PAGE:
A cruelly missed opportunity
Black and white workers after the Civil War
volume 38
issue 3
June 2017

What follows is an excerpt from the section called “The blacks and the labor movement” from the book 100 Years of Labor in the USA by Daniel Guérin, first published in Paris in 1976. The section is itself taken from a longer treatment of the subject in Guérin’s Negroes on the March. In Guérin’s words there is much to take to heart today.

100 Years of Labor will be one of the texts used in a series of labor history seminars starting in Seattle on June 5 (see branch calendar here). The series will be launched in other Freedom Socialist Party branch cities later in the year.

The time has come to analyze, in terms of the United States as a whole, the antagonism which has existed between white workers and black workers for as long as some men there have sold their labor power to others.

As early as the beginning of the 19th century, emancipated Blacks flocked into big cities like New York and Philadelphia, putting up with the lowest wages and competing with unskilled white workers for jobs. The result was race war. There was an increasing number of brawls. In Cincinnati, in 1829, a white mob injured and killed freedmen and runaway slaves. In Philadelphia there was a series of racial conflicts between 1828 and 1840. The one in 1834 assumed the proportions of a pitched battle and lasted three days. This was repeated in 1835, 1838 and 1842.

The white workers used every means to limit or prevent the employment of Blacks. At the same time they showed little inclination to support the abolition of slavery, for fear that such an event would substantially increase the number of black workers. The behavior of the abolitionists did nothing to help dispel this distrust. They had little sympathy for the workers and condemned the nascent class struggle between capital and labor. William Lloyd Garrison, speaking at a workers’ meeting in Boston at around the time the first issues of his newspaper, The Liberator, were being published in January 1831, denounced the labor movement as an organized conspiracy to “inflame the minds of our working classes against the more opulent.” According to him, the unions were “in the highest degree criminal.”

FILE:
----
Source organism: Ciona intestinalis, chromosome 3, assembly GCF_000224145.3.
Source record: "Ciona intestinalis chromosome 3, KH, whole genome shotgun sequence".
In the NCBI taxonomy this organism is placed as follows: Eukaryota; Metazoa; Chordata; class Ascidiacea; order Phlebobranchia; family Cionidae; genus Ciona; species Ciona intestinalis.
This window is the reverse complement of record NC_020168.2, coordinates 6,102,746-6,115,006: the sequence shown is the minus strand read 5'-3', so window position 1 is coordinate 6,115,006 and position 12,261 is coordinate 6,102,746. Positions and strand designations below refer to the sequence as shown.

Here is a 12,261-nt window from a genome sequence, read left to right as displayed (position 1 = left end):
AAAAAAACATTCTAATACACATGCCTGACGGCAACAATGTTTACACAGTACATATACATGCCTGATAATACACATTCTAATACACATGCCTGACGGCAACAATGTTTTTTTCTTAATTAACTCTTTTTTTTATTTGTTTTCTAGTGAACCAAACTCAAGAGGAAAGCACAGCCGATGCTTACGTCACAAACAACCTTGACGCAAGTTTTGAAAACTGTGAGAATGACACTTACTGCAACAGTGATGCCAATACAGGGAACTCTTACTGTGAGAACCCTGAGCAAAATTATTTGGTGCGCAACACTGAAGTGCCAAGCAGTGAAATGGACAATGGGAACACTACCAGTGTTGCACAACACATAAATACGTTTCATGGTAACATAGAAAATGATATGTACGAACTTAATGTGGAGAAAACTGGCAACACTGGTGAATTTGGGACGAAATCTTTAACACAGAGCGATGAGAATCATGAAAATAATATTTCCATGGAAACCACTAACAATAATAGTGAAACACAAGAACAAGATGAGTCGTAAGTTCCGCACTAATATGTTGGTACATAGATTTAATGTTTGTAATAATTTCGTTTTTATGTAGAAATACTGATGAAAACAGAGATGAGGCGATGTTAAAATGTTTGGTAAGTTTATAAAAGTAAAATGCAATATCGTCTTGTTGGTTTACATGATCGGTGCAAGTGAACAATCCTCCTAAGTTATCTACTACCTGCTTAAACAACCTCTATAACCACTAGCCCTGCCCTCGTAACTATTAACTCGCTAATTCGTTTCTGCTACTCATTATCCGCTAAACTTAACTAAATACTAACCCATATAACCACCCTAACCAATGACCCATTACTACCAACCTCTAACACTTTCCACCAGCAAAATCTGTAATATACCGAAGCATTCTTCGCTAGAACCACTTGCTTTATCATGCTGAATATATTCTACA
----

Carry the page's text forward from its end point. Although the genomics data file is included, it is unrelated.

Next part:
The workers were angry to see the abolitionists “ ‘stretch their ears to hear the sound of the lash on the back of the oppressed black,’ at the same time as they were deaf to the cries of the oppressed wage workers in the North.” [A quote from Black Reconstruction by W.E.B. Du Bois.] The defense of the wage earners seemed to them to be more important than the emancipation of the slaves and they feared that a campaign centered mainly around abolition would divert attention from their own condition. “The primary cause of slavery,” they affirmed, “lies in the very state of industry; it was a matter of changing that before anything else.”

Thus, from the beginning, the movement for racial emancipation and the movement for social emancipation took divergent paths. “The abolitionists,” wrote Du Bois, “did not perceive the new subordination to which the worker was subjected by organized capital, whilst the workers did not understand that the exclusion from the working-class program of four million workers was a fatal omission.” And yet, notes the author of Black Reconstruction, unity between the two movements would have made them “irresistible.” “They exhibited fundamental differences instead of becoming the single big party of free labor and free land.” These were irrevocable choices, which were to pit the black and white victims of exploitation against each other for generations.

… As the International Workingmen’s Association stressed, in an address bearing Karl Marx’s signature, the War of Secession had had “as its immediate result a deterioration in the condition of the American worker.” While Big Business had made fabulous profits from it, inflation had increased the workers’ suffering. However, the war had “offered a compensation in the emancipation of the slaves and the impulse thus given” to the workers’ class struggle. There was hardly any response from the labor movement to this appeal for proletarian internationalism. With a few rare exceptions, it failed to grasp the revolutionary content and significance of Reconstruction.

More labor stories in this issue:

Time for unity: Labor defense critical for immigrant workers

Labor Weather Report: A glance at how some workers and their unions are faring in the class struggle.

Pay equity: back-to-back wins for female athletes